A girl's got to dream

Art August 07, 2012 00:00

By Pawit Mahasarinand
Special to

2,618 Viewed

Before the Oscar, 'Dreamgirls' was a hit musical. Now it's back onstage with a Thai cast

In a month featuring four different stage musicals, the fun begins with Dreambox’s production of “Dreamgirls”, the Tony Award-winner from the 1980s that became an acclaimed Hollywood movie in 2006.

Suwandee Jakravoravudh is the producer of this highly anticipated and long-overdue show.

“Following up on the success of our translation of the Broadway musical ‘Fame’ last year, we were looking for a show that was not only famous but also one a Thai audience could relate to,” she says.

“The story reflects the true nature of the entertainment business anywhere in the world. And the stage version is much more fun than the film – and more difficult – thanks to a good plot that’s filled with dramatic events.”

Suwandee believes theatre patrons found “Fame” a welcome change from the many musicals adapted from well-known Thai novels in recent years. “They got to see a wider variety of the popular musical format.

“For the cast and crew it’s also an important learning process because we’re staging works that are regarded as world-class. It’s like we’re pushing ourselves to that international standard. We need to take this challenge – we can’t just cruise along in our safe zone.”

Dreambox purchased the rights to the book and the score and resident playwright Daraka Wongsiri translated it without trying to shift it to a Thai context, just as she did with “Fame”.

“Even though the story’s about African-American singers in Chicago whose R&B tunes top the pop chart, putting it in a Thai context wouldn’t work,” says Suwandee. “The theme is already universal, and it’s a fun learning experience because we get to know more about Motown and the artists’ musical journey. So, apart from the engaging drama, there’s a social dimension we can experience.”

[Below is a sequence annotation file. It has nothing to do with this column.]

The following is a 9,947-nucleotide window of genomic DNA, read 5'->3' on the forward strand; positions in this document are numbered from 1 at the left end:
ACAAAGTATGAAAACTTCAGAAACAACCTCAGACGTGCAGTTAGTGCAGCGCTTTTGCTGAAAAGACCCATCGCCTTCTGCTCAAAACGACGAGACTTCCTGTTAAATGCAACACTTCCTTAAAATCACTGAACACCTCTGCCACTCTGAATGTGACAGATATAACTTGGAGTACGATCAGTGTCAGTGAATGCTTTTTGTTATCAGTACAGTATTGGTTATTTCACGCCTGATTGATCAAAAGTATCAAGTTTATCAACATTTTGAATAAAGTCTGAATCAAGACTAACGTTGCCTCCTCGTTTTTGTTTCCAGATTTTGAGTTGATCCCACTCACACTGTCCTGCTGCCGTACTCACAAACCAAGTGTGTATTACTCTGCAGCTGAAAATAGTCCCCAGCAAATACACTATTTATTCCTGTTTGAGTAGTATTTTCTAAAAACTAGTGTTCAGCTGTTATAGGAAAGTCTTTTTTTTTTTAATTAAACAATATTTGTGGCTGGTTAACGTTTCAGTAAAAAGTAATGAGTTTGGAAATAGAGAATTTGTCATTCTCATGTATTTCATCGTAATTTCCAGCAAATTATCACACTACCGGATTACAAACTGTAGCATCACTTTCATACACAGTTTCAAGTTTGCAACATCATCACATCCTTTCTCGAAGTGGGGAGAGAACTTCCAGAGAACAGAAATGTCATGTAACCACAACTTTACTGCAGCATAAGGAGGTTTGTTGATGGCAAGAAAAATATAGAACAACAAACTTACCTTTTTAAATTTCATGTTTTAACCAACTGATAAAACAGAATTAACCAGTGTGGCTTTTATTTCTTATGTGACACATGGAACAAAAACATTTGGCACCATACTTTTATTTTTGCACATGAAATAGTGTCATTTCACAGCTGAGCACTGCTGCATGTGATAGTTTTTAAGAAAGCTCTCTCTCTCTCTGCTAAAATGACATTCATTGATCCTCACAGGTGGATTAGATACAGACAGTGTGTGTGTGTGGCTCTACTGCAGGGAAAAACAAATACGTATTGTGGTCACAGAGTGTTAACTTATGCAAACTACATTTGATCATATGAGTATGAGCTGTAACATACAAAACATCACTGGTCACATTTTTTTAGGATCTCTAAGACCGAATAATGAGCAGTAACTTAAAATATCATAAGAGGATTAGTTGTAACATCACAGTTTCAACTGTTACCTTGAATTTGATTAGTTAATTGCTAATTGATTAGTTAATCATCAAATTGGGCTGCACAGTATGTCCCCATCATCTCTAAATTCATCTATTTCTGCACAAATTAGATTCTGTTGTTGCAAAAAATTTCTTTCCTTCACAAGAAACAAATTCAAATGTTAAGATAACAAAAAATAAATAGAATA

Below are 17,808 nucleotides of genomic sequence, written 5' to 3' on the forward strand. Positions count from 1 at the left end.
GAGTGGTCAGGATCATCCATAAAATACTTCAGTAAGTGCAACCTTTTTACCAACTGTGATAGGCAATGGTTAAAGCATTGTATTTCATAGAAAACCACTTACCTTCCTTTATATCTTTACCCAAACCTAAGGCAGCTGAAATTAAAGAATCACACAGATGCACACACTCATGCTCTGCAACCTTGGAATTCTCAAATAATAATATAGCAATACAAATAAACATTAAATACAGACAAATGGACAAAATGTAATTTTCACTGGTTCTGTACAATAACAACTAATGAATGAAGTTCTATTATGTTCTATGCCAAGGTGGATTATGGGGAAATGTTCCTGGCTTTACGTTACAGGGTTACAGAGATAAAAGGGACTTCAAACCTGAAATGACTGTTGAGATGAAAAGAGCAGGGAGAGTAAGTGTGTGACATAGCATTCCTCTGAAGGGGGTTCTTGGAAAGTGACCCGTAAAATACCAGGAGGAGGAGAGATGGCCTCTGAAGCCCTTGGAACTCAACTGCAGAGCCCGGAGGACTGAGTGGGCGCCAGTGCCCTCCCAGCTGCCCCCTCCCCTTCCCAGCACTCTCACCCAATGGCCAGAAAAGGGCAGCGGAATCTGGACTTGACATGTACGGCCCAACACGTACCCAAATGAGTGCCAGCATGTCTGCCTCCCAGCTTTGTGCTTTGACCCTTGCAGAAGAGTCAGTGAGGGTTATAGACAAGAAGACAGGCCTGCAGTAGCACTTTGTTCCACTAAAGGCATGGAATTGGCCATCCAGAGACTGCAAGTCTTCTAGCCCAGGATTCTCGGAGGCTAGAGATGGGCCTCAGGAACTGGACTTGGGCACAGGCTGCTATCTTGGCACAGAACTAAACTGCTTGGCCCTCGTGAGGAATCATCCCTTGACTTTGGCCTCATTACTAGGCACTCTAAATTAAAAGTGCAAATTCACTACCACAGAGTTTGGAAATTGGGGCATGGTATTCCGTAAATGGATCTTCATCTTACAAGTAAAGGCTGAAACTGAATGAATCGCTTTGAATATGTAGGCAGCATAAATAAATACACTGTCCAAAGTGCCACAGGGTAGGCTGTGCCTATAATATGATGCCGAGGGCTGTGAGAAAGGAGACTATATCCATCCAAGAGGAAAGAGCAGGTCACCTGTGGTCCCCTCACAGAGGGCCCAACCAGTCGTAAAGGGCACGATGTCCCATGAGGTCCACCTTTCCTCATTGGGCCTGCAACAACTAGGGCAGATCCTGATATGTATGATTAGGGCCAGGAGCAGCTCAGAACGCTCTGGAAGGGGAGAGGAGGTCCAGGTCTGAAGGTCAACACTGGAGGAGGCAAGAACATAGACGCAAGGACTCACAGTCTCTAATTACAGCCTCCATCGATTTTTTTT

Veteran director Suwandee has turned those duties over to her long-time assistant Dultat Vasinachindakaew.

“I have full confidence in him, and actually his passion for musicals is much stronger than mine. I still prefer spoken plays, especially comedies. And, after ‘Pritsana’ and ‘Tuen Tuek IV’, I think I deserve a break from directing – a short one.”

Dultat, Suwandee, Daraka and music director Sutee Sangsareechon auditioned many singers before settling on their three Dreamettes, who become idols and evolve in the show into “the Dream”.

Thanaporn “Parn” Waekprayoon portrays Effie White, the role that brought Jennifer Hudson an Oscar. Pijika “Lookwa” Jittaputta plays Deena Jones, filling Beyonce’s shoes. And Nattapat “Puifai” Wipatcorntragoon is Lorell Robinson.

They were screened partly on facial structure and skin colour. Now, with the help of makeup and wigs, they look like they might even be a black singing trio.

“We’ve worked with Lookwa and Puifai before but they’ve never been in the same show, and this is Parn’s first time with us,” Suwandee says. “They’re all getting along very well, helping one another in their acting, singing and dancing, like one happy singing family!”

As well as being able to look forward to hearing Parn open up on the Grammy Award-winning tune “And I’m Telling You I’m Not Going”, Suwandee promises we’ll be amazed at how good a dancer she is.

Also in the cast are seasoned actors Vorarit “Nott” Fuengarom as their manager Curtis Taylor Jr and Kwankaew “Lookkaew” Kongnisai as Michelle Morris, who replaces Effie in the trio.

Commenting on the rising popularity of stage musicals in Bangkok, Suwandee admits she never expected them to become such a trend.

“I think the market for musicals is wider now that more people are getting used to watching them. Some might even think it’s better value than going to a concert because they also get the dramatic story and many different aspects of the arts.

“For the performers and musicians it also means more jobs and a better living. It’s good training for them, too, since they have to excel in acting, dancing and singing. School theatre departments should make sure their graduates have these three skills, not just acting.”


In Thai with no English translation, “Dreamgirls” runs from August 17 to 19 and August 24 to 26 at the M Theatre on New Petchaburi Road.

Shows are at 7.30pm on Fridays and Saturdays and 2pm on Saturdays and Sundays.

Tickets cost Bt1,000 to Bt2,500 at www.BananaBooking.com.

Find out more on the “Dreambox Theatre” Facebook page.